Awards-Merit2017 Merit Awards – Beginning PBIS – no student data necessary


CPLC Community Schools | Hiaki High School | Mr. Daniel Morales

PBIS Impact

Hiaki High School has implemented the use of PBIS techniques since the beginning of the 2015-2016 school year. These techniques have assisted our school with the development of a school-wide approach for positive behavior management practices. Our Tier One program appears to have incentivized students to engage in positive behaviors and interactions on a daily basis. One of the most “visible” techniques that we have implemented is the distribution of “Warrior Tickets.” Staff awards a student with a “Warrior Ticket” when they are observed engaging in a behavior that demonstrates one of our school rules:
1.) Be Respectful
2.) Be Responsible
3.) Be Honorable
Each month, student tickets are collected and a drawing for prizes is held at the school-wide assembly. We have been impressed with the level of student buy-in, especially at the high school level. Staff have noted that students seem motivated by this reward/recognition system and in the pilot year, the total number of school disciplinary referrals decreased greatly.

Florence Unified School District | Mountain Vista Academy | Mr. Edwards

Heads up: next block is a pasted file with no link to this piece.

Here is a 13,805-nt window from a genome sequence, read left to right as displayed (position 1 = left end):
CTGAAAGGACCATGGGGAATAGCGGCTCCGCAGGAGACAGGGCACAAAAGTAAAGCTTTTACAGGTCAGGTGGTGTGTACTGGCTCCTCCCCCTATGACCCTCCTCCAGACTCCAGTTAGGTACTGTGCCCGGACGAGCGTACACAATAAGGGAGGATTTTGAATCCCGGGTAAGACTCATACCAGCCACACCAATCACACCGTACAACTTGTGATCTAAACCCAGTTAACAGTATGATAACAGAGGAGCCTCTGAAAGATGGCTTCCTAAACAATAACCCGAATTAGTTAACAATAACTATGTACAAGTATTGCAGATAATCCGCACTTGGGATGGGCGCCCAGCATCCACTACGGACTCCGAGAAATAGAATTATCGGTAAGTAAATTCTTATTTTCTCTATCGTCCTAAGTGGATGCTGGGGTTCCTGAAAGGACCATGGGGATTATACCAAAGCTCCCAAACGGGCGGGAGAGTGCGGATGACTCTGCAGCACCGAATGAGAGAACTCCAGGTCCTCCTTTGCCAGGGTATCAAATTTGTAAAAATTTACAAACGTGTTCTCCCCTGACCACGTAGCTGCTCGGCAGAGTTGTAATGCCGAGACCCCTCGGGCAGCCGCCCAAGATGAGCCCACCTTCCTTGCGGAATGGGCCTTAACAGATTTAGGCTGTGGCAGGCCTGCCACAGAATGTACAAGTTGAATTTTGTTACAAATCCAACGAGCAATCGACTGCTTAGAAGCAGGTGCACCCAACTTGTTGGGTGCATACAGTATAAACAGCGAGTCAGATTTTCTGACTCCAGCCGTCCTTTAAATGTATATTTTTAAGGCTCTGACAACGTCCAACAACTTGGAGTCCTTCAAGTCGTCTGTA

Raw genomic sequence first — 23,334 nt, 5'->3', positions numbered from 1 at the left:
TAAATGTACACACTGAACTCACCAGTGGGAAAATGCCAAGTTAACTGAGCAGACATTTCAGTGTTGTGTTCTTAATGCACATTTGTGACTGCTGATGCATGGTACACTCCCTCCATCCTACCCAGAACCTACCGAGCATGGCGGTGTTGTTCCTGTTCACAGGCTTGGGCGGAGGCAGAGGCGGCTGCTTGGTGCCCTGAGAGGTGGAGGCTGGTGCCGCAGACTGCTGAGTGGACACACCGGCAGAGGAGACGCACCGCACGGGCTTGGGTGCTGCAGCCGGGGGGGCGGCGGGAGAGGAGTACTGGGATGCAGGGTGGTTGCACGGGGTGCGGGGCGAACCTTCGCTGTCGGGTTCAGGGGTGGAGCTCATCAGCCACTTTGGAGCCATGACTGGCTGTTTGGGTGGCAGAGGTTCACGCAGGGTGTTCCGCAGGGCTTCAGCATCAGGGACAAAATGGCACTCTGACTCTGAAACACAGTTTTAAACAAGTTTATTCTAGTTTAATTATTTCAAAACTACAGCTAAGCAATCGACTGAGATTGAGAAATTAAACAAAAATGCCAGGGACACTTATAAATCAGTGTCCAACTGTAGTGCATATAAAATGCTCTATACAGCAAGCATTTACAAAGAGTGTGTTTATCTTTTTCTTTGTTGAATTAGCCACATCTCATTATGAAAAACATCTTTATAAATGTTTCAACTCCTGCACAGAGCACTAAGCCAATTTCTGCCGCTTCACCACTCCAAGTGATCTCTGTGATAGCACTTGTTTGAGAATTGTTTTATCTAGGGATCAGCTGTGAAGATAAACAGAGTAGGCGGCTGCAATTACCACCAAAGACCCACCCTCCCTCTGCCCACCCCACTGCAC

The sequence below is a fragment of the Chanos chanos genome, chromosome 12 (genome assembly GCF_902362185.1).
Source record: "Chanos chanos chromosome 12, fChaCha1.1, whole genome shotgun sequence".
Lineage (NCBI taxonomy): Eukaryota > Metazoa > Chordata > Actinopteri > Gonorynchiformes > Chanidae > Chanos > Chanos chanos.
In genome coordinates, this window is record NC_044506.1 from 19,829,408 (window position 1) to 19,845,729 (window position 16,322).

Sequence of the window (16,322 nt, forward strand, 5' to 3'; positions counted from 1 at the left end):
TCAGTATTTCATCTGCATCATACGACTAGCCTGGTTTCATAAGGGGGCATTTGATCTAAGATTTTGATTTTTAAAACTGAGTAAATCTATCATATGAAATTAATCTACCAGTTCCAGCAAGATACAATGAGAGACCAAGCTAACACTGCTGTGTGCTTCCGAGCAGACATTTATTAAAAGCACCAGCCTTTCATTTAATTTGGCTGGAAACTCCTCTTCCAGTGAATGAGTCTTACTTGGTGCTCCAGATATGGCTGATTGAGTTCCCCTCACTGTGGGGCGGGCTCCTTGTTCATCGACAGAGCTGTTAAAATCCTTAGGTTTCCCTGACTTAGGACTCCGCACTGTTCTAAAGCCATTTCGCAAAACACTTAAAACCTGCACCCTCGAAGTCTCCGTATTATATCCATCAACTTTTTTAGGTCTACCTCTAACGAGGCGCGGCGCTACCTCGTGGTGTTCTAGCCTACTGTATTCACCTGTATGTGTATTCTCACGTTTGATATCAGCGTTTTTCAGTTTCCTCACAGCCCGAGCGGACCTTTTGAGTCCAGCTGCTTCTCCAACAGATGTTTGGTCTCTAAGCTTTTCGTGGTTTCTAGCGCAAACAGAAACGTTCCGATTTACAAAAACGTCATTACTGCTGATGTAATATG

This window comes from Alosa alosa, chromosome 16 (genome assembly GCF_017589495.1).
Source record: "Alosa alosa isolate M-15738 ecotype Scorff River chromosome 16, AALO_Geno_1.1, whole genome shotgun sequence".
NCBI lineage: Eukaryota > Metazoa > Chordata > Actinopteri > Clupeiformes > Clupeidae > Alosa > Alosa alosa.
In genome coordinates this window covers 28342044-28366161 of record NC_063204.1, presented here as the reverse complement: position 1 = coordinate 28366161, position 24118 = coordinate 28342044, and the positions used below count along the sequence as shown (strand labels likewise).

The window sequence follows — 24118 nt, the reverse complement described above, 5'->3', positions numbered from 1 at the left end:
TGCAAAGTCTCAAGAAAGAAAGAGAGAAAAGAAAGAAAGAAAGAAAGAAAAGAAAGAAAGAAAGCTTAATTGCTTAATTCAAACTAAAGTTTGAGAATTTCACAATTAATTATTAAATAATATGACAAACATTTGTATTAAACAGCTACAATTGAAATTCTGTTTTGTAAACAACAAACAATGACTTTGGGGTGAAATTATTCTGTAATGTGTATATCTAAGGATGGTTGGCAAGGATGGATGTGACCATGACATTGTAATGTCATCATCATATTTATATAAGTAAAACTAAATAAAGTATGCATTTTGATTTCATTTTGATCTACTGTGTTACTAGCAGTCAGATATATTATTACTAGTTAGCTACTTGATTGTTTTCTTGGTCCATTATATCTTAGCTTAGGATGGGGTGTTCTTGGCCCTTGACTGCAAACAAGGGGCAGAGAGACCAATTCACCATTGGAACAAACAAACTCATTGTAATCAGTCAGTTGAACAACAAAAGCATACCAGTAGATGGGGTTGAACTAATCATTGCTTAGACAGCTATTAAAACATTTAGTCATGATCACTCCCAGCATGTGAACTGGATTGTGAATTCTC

PBIS Impact

We have a unifying mission and have started experimenting with whole school rewards. Our team has done a lot of the foundation work, and our staff has started reviewing and commenting on matrices and other materials. Our presentation to the staff has gone very well and the staff is excited to see how PBIS will raise morale and provide consistency throughout the campus. The PBIS framework has given the school leadership a positive direction to move in collaboratively working with all stakeholders to affect positive change in our school.

Florence Unified School District | Poston Butte High School | Mr. Steve Tannenbaum

PBIS Impact

I would first like to start off by saying that we are so early in this process that it is very difficult to tell how PBIS will truly impact our school. All of the time and preparation that is being put in is to insure that it has a huge positive impact on the culture at Poston Butte High School, not only on the students, but on staff and all other stakeholders as well. We are in year one and the best part about the process so far is having conversations among our PBIS team, Admin team, and our staff as a whole on how we can effectively implement this program at the high school level. We have received amazing input and support which makes this even more exciting as we move towards year two and actually implementing these strategies into our school. While we can’t measure the impact that PBIS has had on our school quite yet, we can predict that creating this framework on our campus to define, teach, and support appropriate behaviors will most definitely have a positive impact in so many different ways.